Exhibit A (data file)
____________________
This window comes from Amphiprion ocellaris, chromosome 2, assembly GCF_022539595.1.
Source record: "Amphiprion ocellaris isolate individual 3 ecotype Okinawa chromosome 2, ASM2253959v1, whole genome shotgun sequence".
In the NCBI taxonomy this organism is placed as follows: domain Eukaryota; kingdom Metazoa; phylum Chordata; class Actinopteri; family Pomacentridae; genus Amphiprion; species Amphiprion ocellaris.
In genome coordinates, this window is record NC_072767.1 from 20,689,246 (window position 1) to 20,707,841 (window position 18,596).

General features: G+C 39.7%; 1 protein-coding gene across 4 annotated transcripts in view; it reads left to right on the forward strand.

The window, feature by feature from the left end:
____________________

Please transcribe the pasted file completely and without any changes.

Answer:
This window comes from Amphiprion ocellaris, chromosome 2, assembly GCF_022539595.1.
Source record: "Amphiprion ocellaris isolate individual 3 ecotype Okinawa chromosome 2, ASM2253959v1, whole genome shotgun sequence".
In the NCBI taxonomy this organism is placed as follows: domain Eukaryota; kingdom Metazoa; phylum Chordata; class Actinopteri; family Pomacentridae; genus Amphiprion; species Amphiprion ocellaris.
In genome coordinates, this window is record NC_072767.1 from 20,689,246 (window position 1) to 20,707,841 (window position 18,596).

General features: G+C 39.7%; 1 protein-coding gene across 4 annotated transcripts in view; it reads left to right on the forward strand.

The window, feature by feature from the left end: